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J Pediatr Adolesc Gynecol. 2017 Feb;30(1):96-101. doi: 10.1016/j.jpag.2016.07.003. Epub 2016 Aug 4.

Human Papillomavirus Awareness in Haiti: Preparing for a National HPV Vaccination Program.

Author information

1
Department of Health Behavior, Gillings School of Global Public Health, University of North Carolina at Chapel Hill, Chapel Hill, North Carolina.
2
Department of Health Policy and Management, Gillings School of Global Public Health, University of North Carolina at Chapel Hill, Chapel Hill, North Carolina.
3
Family Health Ministries, Durham, North Carolina.
4
Family Health Ministries, Durham, North Carolina; Duke Global Health Institute, Durham, North Carolina.
5
Department of Medicine, Durham VA Medical Center, Durham, North Carolina.
6
Department of Health Behavior, Gillings School of Global Public Health, University of North Carolina at Chapel Hill, Chapel Hill, North Carolina; Lineberger Comprehensive Cancer Center, University of North Carolina at Chapel Hill, Chapel Hill, North Carolina. Electronic address: ntb@unc.edu.

Abstract

STUDY OBJECTIVE:

Cervical cancer morbidity and mortality are pressing public health issues that affect women in Haiti. To inform efforts to develop a human papillomavirus (HPV) vaccination program in Haiti, we sought to understand HPV awareness and willingness to get HPV vaccination in Haiti.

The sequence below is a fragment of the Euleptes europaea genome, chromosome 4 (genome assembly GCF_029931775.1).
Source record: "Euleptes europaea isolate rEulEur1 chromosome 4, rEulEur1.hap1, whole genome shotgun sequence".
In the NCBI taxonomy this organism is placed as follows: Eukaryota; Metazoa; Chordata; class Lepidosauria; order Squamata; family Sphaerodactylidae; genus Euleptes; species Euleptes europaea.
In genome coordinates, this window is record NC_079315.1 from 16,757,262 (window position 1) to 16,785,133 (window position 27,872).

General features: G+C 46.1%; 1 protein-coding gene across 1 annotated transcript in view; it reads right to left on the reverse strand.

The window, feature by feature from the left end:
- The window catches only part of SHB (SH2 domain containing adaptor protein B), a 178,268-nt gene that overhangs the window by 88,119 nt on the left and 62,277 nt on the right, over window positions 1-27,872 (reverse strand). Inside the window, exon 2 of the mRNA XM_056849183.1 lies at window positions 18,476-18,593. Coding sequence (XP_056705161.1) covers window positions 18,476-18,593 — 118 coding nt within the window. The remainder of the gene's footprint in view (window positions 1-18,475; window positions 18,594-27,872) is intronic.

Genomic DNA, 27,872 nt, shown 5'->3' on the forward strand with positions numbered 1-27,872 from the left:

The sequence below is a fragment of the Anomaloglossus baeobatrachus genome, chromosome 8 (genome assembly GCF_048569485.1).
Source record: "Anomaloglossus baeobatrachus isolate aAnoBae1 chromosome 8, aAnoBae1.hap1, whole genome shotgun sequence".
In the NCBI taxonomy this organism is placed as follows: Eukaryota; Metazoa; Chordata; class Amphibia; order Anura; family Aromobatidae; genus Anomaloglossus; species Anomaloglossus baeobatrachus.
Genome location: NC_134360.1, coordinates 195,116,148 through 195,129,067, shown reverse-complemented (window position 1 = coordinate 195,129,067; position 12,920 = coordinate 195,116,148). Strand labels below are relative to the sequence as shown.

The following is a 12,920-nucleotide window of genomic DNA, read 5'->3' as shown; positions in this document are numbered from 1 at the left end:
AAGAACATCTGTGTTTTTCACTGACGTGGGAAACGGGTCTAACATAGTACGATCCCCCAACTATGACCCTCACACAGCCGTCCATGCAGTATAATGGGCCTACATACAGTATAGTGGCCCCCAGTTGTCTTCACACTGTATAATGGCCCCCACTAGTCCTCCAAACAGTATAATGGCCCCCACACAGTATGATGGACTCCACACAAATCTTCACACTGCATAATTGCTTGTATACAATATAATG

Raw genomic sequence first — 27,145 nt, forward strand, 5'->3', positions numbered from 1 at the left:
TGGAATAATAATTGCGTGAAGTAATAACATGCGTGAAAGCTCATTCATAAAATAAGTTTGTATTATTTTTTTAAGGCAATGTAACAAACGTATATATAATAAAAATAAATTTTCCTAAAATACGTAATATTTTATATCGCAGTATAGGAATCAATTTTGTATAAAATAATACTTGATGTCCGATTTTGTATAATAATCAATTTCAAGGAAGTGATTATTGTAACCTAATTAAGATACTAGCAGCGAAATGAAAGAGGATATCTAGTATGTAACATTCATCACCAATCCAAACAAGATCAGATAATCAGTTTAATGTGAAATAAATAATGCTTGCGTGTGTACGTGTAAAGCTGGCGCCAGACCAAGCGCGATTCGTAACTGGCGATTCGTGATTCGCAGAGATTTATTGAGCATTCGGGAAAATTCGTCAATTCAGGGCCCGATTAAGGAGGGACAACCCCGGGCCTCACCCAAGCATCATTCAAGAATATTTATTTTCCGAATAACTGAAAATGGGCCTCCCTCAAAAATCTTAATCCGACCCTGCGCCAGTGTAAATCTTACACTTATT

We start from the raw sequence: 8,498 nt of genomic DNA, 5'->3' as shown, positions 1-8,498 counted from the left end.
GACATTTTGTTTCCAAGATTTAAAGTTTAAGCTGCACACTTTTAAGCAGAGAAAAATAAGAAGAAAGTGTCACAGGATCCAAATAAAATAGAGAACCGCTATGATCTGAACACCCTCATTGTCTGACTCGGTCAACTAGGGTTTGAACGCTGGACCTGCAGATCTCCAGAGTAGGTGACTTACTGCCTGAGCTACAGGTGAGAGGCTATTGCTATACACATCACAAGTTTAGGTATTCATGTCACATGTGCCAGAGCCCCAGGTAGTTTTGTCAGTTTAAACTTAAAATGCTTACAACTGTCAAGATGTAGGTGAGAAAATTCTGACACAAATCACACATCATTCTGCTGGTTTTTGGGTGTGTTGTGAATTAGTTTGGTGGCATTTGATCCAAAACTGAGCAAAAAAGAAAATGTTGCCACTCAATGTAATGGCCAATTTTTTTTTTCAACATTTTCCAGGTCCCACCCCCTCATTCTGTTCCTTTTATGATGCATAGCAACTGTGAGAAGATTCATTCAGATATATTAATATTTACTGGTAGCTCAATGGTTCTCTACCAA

DESIGN, SETTING, AND PARTICIPANTS:

We interviewed a convenience sample of 475 women and men in 2 clinical settings in Port-au-Prince and Léogâne, Haiti between April and July 2014.

INTERVENTIONS AND MAIN OUTCOME MEASURES:

HPV awareness and willingness to get HPV vaccine for daughters.

RESULTS:

Few participants (27%, 130/475) had heard of HPV. Awareness of HPV was higher among respondents with a previous sexually transmitted infection compared with those without a previous sexually transmitted infection (odds ratio, 2.38; 95% confidence interval, 1.10-5.13). Adults who had heard of genital warts were also more likely to be aware of HPV compared with those who had not (odds ratio, 4.37; 95% confidence interval, 2.59-7.38). Only 10% (24/250) of parents had previously heard of HPV vaccine; however, after researchers explained the purpose of the vaccine, nearly all (96%, 240/250) said they would be willing to get HPV vaccine for their daughters if it were available.

CONCLUSION:

Despite low awareness of HPV in Haiti, interest in HPV vaccination was nearly universal in our study of health care-seeking adults. This high acceptability suggests that HPV vaccination programs instituted in Haiti would be well received.

KEYWORDS:

Cervical cancer; HPV awareness; HPV vaccine; Haiti; Human papillomavirus

PMID:
27498340
PMCID:
PMC5545972
DOI:
10.1016/j.jpag.2016.07.003
[Indexed for MEDLINE]
Free PMC Article

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